Wednesday, Aug. 11, 2004
Compulsive Packing, Transitions
Diaryland ate an entry I'd nearly completed. It seems it has an attitude this morning! No worries – I'm in a mellow mood and I'll survive.
Last night I got some news that I suppose shouldn't have surprised me. I had begun cleaning and packing over the weekend, even though it seemed to be ridiculously premature. I was pretty much compelled to pack, which has only happened a couple of times before. In both cases, turned out to be fortuitous timing, and I guess this held to form, because my landlords want their house back.
I am renting a place owned by my former in-laws (the kids' grandparents). Despite my split with their son a few years before he died, obviously we're on amicable terms. They were called out of retirement to pastor a local church, a job that included a parsonage. Since the parsonage is considerably larger and more comfortable than this place, it only made sense that they'd move in there, which in turn enabled me to rent their home. I didn't care that it was my mother-in-law's tastes. It was a decent place to live and the price was right, so I took them up on the offer.
Now, a few months later, they're considering resigning the church and returning to retirement. I can't honestly say I blame them. It's a challenging job, and they both have dealt with serious health problems over the past few years.
They were also gracious enough to offer to let me stay here with them for a while. Not long-term, obviously, which would drive us all nuts. If I stay with them for a couple of months, it could be an answer to prayers because I could stash back some significant money toward a permanent move. That should be true even if I have to pay storage fees for some of my things. I can deal with almost anything for just a couple of months, especially if it enables me to get a better vehicle and possibly hang onto some of the little things I've worked so hard to acquire.
My former mother-in-law wants to buy my dinette set. While I'd much prefer hanging onto it, if I have to sell it, she might as well have it..
It is exactly the right size for this place, a good color, and all wood. I just hate to leave it behind not only because I really, really like it, but for its symbolic value. It is the first furniture (not counting something little like my bookcase) that I ever got new, and bought because I wanted it. I worked a lot of overtime to get it, too. I've had new furniture twice before but I didn't get to pick it out. When I was married to the kids' dad, I got a substantial personal-injury settlement (see prior entry). He commandeered the money from day one, even though it was legally mine, since the injury occurred before we married. He bought a waterbed (ugh) and a living-room set. I hated both, but didn't have a say in it. They were the only things out of my money that were bought for the house. He gave me hell for spending $500 on clothes for myself and our son, out of tens of thousands of dollars. The rest went to his whims.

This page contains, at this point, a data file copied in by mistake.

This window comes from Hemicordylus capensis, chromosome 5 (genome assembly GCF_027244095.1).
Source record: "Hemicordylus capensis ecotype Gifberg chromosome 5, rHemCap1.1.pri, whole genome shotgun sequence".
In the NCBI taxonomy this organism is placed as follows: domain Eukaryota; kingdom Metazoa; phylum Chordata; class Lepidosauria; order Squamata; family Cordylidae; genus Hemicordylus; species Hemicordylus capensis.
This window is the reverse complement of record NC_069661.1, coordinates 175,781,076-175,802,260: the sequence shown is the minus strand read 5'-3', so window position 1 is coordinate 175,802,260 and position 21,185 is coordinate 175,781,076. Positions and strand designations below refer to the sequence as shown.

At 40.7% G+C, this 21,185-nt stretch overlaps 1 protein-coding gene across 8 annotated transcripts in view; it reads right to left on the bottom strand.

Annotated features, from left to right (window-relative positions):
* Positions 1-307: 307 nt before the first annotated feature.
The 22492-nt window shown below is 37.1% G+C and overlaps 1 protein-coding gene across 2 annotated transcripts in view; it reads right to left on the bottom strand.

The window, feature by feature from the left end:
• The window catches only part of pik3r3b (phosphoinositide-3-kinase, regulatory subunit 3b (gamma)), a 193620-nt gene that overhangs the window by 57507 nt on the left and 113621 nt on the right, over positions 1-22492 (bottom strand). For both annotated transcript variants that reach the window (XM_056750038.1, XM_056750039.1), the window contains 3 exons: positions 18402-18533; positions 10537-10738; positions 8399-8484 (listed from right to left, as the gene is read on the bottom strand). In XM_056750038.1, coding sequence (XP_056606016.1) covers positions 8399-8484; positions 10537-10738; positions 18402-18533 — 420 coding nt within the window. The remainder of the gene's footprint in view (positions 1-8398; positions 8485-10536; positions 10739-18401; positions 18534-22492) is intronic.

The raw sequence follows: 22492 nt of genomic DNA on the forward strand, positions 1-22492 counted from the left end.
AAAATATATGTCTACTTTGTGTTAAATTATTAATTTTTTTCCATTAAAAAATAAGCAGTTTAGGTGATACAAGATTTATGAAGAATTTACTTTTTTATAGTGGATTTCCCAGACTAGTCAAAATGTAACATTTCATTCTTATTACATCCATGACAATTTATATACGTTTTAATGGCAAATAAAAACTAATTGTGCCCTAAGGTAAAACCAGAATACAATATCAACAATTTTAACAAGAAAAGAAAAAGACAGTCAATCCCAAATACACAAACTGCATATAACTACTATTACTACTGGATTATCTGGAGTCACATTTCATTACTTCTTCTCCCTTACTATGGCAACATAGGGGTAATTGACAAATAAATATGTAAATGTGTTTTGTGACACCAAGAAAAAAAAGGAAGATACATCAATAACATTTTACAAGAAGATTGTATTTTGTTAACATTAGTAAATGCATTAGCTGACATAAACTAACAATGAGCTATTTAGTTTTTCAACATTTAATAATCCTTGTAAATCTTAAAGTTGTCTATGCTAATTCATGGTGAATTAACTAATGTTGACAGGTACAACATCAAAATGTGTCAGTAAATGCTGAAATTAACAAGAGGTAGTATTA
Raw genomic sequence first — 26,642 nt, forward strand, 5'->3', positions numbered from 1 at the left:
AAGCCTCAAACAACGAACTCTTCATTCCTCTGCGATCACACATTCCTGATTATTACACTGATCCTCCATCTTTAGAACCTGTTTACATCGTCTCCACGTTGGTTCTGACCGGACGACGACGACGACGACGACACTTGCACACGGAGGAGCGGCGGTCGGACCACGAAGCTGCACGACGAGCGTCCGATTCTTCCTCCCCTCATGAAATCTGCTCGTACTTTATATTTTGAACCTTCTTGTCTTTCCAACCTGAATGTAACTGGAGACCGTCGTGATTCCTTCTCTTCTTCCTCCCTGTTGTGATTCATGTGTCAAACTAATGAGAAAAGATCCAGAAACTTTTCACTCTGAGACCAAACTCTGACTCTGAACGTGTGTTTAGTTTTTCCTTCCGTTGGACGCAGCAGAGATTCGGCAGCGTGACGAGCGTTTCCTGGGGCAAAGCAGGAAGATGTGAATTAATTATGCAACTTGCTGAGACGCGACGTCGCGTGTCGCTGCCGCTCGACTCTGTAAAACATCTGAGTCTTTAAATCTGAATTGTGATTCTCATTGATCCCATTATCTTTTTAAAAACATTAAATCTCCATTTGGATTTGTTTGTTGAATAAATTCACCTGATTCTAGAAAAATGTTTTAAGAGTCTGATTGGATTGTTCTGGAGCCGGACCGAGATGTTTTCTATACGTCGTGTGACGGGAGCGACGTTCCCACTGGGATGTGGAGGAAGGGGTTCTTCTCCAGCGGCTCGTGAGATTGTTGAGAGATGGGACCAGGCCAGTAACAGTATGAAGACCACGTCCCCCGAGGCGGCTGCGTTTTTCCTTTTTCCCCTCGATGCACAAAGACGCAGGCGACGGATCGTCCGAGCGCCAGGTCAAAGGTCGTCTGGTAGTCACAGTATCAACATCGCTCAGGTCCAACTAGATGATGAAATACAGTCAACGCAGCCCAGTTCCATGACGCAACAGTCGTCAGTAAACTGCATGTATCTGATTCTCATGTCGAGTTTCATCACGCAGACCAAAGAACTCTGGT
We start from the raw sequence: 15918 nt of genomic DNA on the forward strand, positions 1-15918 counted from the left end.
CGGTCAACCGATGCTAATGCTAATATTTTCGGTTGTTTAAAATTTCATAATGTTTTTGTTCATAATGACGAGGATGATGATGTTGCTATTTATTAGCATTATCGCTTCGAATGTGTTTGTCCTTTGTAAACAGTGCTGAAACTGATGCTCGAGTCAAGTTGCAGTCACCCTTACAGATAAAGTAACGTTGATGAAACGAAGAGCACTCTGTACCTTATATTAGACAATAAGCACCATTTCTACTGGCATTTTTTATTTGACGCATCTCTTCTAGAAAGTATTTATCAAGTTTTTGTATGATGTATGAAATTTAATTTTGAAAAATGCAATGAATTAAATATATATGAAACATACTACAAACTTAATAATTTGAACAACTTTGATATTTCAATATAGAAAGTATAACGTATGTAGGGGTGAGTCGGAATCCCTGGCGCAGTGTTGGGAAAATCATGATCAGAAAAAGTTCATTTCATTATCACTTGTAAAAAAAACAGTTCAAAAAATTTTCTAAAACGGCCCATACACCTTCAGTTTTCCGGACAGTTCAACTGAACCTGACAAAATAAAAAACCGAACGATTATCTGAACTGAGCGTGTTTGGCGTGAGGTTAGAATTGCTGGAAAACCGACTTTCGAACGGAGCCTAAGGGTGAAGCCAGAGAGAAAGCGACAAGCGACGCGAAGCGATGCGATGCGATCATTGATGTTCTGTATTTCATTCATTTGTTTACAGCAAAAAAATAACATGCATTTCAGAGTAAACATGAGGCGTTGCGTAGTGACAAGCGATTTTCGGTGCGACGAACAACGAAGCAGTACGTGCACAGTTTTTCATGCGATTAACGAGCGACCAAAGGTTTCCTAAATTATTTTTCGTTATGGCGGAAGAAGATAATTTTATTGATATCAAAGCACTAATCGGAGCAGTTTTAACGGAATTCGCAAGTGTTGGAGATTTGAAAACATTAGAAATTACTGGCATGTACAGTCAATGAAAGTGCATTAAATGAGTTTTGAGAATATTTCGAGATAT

With that history, I take great pleasure now in having things I choose and like, even if they're small. I don't spend a fortune and don't need something extravagant – just something I like. Guess that's becoming unneccessarily attached to things, isn't it? And that's something I swore I'd never do. Besides, in a few years I'd probably be sick of that little table and chairs and want something better.
If nothing else, this development makes me glad I didn't buy more furniture. I will probably hold off on the comforter set, too, all things considered. The money would be better invested in a nice suit that would do for an interview, or just saved toward the move.
This is an example of why I put off getting things I need. I simply can't justify the expense when my life is so transitory.
Before - After
In the grander scheme of things, no soul can truly be replaced. Each one of us has a place in the universal tapestry. We each contribute our own color and texture. When one thread is snipped too soon, it distorts all the threads around it. Other lives can unravel and tear. If the wrong thread is ripped away, the whole fabric of life becomes dangerously fragile.
- LeiLani, aka Radiogurl aka Bright Opal (1957 - )